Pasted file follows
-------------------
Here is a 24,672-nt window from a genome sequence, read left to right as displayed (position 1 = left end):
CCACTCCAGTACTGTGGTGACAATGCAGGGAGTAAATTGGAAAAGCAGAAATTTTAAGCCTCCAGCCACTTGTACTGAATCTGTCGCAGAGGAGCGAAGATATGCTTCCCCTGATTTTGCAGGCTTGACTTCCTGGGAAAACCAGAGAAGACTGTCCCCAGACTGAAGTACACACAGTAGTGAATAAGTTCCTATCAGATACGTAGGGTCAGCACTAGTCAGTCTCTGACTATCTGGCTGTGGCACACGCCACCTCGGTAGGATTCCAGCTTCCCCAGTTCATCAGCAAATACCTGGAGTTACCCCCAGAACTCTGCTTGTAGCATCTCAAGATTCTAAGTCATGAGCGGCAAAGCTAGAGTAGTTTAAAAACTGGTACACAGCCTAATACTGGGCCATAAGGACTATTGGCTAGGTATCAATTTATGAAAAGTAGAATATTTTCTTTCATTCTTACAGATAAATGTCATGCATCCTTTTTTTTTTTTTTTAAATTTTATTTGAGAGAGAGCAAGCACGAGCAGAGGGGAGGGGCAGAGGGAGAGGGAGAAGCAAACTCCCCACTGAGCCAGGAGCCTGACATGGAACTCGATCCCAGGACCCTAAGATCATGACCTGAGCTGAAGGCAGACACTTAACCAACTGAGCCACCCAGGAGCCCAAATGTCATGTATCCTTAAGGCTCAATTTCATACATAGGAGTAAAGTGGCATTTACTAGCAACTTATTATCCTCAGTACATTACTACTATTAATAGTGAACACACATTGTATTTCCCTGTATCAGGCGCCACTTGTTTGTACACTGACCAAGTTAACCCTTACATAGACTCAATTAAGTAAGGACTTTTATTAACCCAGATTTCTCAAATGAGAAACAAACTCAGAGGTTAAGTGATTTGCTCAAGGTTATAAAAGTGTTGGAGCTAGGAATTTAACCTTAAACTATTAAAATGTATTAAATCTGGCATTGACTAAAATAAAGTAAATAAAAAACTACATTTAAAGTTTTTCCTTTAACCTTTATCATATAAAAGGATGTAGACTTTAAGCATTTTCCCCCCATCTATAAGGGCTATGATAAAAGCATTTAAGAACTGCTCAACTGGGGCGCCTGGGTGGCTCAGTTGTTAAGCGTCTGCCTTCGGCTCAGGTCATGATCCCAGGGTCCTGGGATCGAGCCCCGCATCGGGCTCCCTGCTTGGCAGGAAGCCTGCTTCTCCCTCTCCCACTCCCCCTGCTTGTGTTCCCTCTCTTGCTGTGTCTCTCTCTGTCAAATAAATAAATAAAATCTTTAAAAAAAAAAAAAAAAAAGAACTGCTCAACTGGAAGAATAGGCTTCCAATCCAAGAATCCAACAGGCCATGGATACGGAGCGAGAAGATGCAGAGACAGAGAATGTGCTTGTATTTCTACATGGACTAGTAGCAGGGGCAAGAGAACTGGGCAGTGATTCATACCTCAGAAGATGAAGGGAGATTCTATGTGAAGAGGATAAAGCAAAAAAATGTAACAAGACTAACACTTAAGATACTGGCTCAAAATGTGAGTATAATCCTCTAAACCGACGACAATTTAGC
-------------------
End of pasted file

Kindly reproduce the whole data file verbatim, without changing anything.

Here is a 24,672-nt window from a genome sequence, read left to right as displayed (position 1 = left end):
CCACTCCAGTACTGTGGTGACAATGCAGGGAGTAAATTGGAAAAGCAGAAATTTTAAGCCTCCAGCCACTTGTACTGAATCTGTCGCAGAGGAGCGAAGATATGCTTCCCCTGATTTTGCAGGCTTGACTTCCTGGGAAAACCAGAGAAGACTGTCCCCAGACTGAAGTACACACAGTAGTGAATAAGTTCCTATCAGATACGTAGGGTCAGCACTAGTCAGTCTCTGACTATCTGGCTGTGGCACACGCCACCTCGGTAGGATTCCAGCTTCCCCAGTTCATCAGCAAATACCTGGAGTTACCCCCAGAACTCTGCTTGTAGCATCTCAAGATTCTAAGTCATGAGCGGCAAAGCTAGAGTAGTTTAAAAACTGGTACACAGCCTAATACTGGGCCATAAGGACTATTGGCTAGGTATCAATTTATGAAAAGTAGAATATTTTCTTTCATTCTTACAGATAAATGTCATGCATCCTTTTTTTTTTTTTTTAAATTTTATTTGAGAGAGAGCAAGCACGAGCAGAGGGGAGGGGCAGAGGGAGAGGGAGAAGCAAACTCCCCACTGAGCCAGGAGCCTGACATGGAACTCGATCCCAGGACCCTAAGATCATGACCTGAGCTGAAGGCAGACACTTAACCAACTGAGCCACCCAGGAGCCCAAATGTCATGTATCCTTAAGGCTCAATTTCATACATAGGAGTAAAGTGGCATTTACTAGCAACTTATTATCCTCAGTACATTACTACTATTAATAGTGAACACACATTGTATTTCCCTGTATCAGGCGCCACTTGTTTGTACACTGACCAAGTTAACCCTTACATAGACTCAATTAAGTAAGGACTTTTATTAACCCAGATTTCTCAAATGAGAAACAAACTCAGAGGTTAAGTGATTTGCTCAAGGTTATAAAAGTGTTGGAGCTAGGAATTTAACCTTAAACTATTAAAATGTATTAAATCTGGCATTGACTAAAATAAAGTAAATAAAAAACTACATTTAAAGTTTTTCCTTTAACCTTTATCATATAAAAGGATGTAGACTTTAAGCATTTTCCCCCCATCTATAAGGGCTATGATAAAAGCATTTAAGAACTGCTCAACTGGGGCGCCTGGGTGGCTCAGTTGTTAAGCGTCTGCCTTCGGCTCAGGTCATGATCCCAGGGTCCTGGGATCGAGCCCCGCATCGGGCTCCCTGCTTGGCAGGAAGCCTGCTTCTCCCTCTCCCACTCCCCCTGCTTGTGTTCCCTCTCTTGCTGTGTCTCTCTCTGTCAAATAAATAAATAAAATCTTTAAAAAAAAAAAAAAAAAAGAACTGCTCAACTGGAAGAATAGGCTTCCAATCCAAGAATCCAACAGGCCATGGATACGGAGCGAGAAGATGCAGAGACAGAGAATGTGCTTGTATTTCTACATGGACTAGTAGCAGGGGCAAGAGAACTGGGCAGTGATTCATACCTCAGAAGATGAAGGGAGATTCTATGTGAAGAGGATAAAGCAAAAAAATGTAACAAGACTAACACTTAAGATACTGGCTCAAAATGTGAGTATAATCCTCTAAACCGACGACAATTTAGC